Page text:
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Andover Estate Planning Blog

A valuable surprise present from a memorable birthday party

Estate planning attorneys revel in fun and gaiety just as much as other persons do, which means -- for purposes of this blog post -- that they are far from immune from the excitement that gifts, laughter and camaraderie engender at birthday parties.

Such festivities can also serve as much more than mere enticements to fun, though, as a recent article on estate administration stresses. That piece makes an important ancillary point, which many estate planning professionals would not hesitate to pass along to readers, even as those individuals are happily mingling with friends and families while commemorating a milestone in life.

Help your parents comfortably transition into assisted living

You love your parents very much. It can be difficult to watch them age. You may be faced with tough decisions. In some cases, your parents may have a plan in place and make their wishes clear. Other times, you may have to have hard conversations with them to think through options. Either way, moving your parents into an assisted living facility can be difficult. Financing can be tough. You know that it is the best solution. You know they will get the care they need. It may be helpful to encourage them to make the best of the situation. You can help them make their new home more comfortable.

Assist them in personalizing their room.

You're online, right? Someday your executor may need to be.

Here's a quick query regarding the so-called digital universe that exists online: How many accounts do you think an "average" Internet user has?

One can almost hear the wheels spinning for readers seeking to come up with a quick calculation.

Craft it, forget about it; not an optimal recipe for estate planning

It is certainly as important as the act of initially creating a sound and tailored estate plan to take an occasional peek at it thereafter and make tweaks as necessary.

Because those tweaks -- and, sometimes, major revisions -- will become necessary. Life has a habit of rendering any "immutable and forever" plan, well, mutable.

The legal battle continues between Alan Thicke's sons, widow

The death of actor Alan Thicke last year was unfortunately more than just another surprising celebrity passing. It has sparked a family feud of sorts. Thicke’s sons, Brennan and Robin are one side, and his wife, Tanya, is on the other. Both sides are embroiled in a dispute over how Thicke’s estate should be divided.

The sons, who are co-trustees of Thicke’s estate, accuse Tanya of trying to “strong-arm” them into giving her a larger portion of the estate. They claim that Thicke’s prenuptial agreement controls, which they claim “generously provides” for Thicke’s third wife by providing 25 percent of Thicke’s personal effects, all of the furnishings from the California ranch they shared, death benefits from Thicke’s pensions and union memberships, and a $500,000 life insurance policy, among other things. 

Caring for a special needs child, now and after you're gone

Loving parents in Massachusetts and elsewhere worry about their children with physical and/or mental disabilities, and understandably so. Caregivers wish they could live forever, standing resolutely beside their loved ones and helping them face and conquer every challenge.

That is simply not meant to be the case, of course. Parents do ultimately pass, most often with their children having many years of life still ahead of them.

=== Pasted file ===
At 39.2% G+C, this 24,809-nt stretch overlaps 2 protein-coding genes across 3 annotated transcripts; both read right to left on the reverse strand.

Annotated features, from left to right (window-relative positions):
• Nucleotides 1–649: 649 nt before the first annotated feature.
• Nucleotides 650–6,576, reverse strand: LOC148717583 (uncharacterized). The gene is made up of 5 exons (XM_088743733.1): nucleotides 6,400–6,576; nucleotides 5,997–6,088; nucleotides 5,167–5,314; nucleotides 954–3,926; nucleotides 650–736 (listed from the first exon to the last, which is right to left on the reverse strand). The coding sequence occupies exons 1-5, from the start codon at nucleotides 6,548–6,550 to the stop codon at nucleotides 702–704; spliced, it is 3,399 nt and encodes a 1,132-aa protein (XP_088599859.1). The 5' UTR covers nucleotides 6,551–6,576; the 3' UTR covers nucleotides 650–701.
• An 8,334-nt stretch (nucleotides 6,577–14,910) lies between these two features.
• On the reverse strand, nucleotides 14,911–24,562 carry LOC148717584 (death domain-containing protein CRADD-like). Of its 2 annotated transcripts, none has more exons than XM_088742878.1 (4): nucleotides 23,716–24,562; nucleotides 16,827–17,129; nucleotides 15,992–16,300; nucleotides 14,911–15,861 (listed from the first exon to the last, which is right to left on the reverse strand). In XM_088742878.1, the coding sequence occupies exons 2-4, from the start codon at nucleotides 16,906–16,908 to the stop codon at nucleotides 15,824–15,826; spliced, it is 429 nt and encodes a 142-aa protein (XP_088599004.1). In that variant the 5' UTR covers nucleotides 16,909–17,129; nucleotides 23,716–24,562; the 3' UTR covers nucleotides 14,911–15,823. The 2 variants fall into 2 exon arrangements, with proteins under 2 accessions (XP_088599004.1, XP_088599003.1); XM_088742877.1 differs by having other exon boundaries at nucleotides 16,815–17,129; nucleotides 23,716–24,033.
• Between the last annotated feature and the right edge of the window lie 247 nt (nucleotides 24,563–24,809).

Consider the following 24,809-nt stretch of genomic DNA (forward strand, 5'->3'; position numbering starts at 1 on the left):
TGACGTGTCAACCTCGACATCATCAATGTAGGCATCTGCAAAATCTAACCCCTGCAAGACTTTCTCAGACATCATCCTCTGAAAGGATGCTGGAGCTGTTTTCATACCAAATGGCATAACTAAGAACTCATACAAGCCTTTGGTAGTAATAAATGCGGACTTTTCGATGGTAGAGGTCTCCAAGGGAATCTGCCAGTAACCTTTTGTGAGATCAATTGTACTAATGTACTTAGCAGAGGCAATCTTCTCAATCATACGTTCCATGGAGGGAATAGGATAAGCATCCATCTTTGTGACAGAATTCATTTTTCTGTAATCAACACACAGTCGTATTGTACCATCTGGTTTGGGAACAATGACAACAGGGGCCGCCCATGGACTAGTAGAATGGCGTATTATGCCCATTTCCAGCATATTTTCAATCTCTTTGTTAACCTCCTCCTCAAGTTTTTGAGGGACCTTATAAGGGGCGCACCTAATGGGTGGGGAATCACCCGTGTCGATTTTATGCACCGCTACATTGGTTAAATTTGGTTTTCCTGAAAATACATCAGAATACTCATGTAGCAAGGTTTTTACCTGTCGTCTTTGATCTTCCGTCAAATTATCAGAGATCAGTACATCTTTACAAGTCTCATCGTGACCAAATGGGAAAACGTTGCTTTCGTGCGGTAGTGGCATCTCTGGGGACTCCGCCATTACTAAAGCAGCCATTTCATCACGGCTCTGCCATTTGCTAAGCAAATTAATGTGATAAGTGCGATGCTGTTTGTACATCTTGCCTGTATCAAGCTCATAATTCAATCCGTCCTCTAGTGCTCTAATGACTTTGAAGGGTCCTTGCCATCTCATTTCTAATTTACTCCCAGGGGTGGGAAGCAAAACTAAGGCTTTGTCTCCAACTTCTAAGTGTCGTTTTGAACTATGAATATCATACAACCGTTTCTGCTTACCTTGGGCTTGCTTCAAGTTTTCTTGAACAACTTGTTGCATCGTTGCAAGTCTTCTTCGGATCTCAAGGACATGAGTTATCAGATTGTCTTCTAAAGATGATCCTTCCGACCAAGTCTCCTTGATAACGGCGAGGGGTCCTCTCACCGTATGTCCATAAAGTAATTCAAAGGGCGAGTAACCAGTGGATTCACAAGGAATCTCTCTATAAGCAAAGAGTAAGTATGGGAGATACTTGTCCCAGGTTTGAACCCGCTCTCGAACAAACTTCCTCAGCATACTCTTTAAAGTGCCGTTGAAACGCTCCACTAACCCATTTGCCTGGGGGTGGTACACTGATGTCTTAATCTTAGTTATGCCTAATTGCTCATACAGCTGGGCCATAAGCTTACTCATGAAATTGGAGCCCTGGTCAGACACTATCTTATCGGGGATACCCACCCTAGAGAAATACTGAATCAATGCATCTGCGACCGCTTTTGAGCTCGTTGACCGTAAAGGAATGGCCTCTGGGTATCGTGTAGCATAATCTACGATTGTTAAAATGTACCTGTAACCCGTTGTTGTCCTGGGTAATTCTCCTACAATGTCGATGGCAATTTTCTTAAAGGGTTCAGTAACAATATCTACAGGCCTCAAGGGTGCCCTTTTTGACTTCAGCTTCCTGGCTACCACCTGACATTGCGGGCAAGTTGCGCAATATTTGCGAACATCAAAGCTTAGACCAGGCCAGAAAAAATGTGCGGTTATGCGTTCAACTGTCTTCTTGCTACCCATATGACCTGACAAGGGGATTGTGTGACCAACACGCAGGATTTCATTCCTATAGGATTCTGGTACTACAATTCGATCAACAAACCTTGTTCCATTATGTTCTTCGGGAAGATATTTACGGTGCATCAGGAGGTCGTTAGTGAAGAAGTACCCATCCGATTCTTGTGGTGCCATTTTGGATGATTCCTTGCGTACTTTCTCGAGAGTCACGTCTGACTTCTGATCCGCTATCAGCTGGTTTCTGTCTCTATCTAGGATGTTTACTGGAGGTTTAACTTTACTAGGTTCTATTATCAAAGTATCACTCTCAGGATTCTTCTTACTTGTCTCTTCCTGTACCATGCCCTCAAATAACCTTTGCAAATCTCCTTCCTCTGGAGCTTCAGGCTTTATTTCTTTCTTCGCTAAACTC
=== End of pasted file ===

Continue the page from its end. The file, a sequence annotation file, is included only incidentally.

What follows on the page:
Focus on elder law: broader, more nuanced than many people think

Although elder law considerations in estate planning are many and varied, a prevailing and widely held view concerning the topic has long stressed that administration in this discrete area centers almost solely on safeguarding elderly loved ones from financial ruin in old age, mostly due to high medical costs.

Indeed, one recent media focus on the strong utility of estate planning for seniors states that, "Elder law grew out of protecting the middle class from high nursing home costs."

Three overlooked estate planning elements

When it comes to their estate plan, some people only think about their will. It's true that a will is a key component of your estate plan. Just because you have a will in place doesn't mean that your estate plan is complete.

There are a number of considerations that are forgotten about when people put together their estate plan. Here are three commonly overlooked estate planning components you may want in your plan.

Is a will the way to solidify your estate plan?

We all have heard the adage “where there’s a will, there’s a way.” We follow that adage with all of our estate plans because we believe that people should have their wishes honored as they pass on. However, we also understand that many people do not see the usefulness of a will. Through this post, we will explain the importance of having a will, and provide some helpful details about what they can (and cannot) do.

Essentially, you can make a personal (and permanent) declaration about how you want to dispose of your property at death. Contrary to popular belief, it does not matter how much personal property you have. You can make your intentions known through a will if whether you have only a few personal items to your name or if you have $20 million in assets.

Admonitory planning stories: no dearth of these frightful tales

Some of the stories related in a recent estate planning piece might reasonably be termed as "outlier" tales stressing truly dire ramifications that can ensue when a planner fails to take some requisite action that promotes certainty regarding a future outcome.

Alternatively, they might be denoted as "the worst that could happen" tales.

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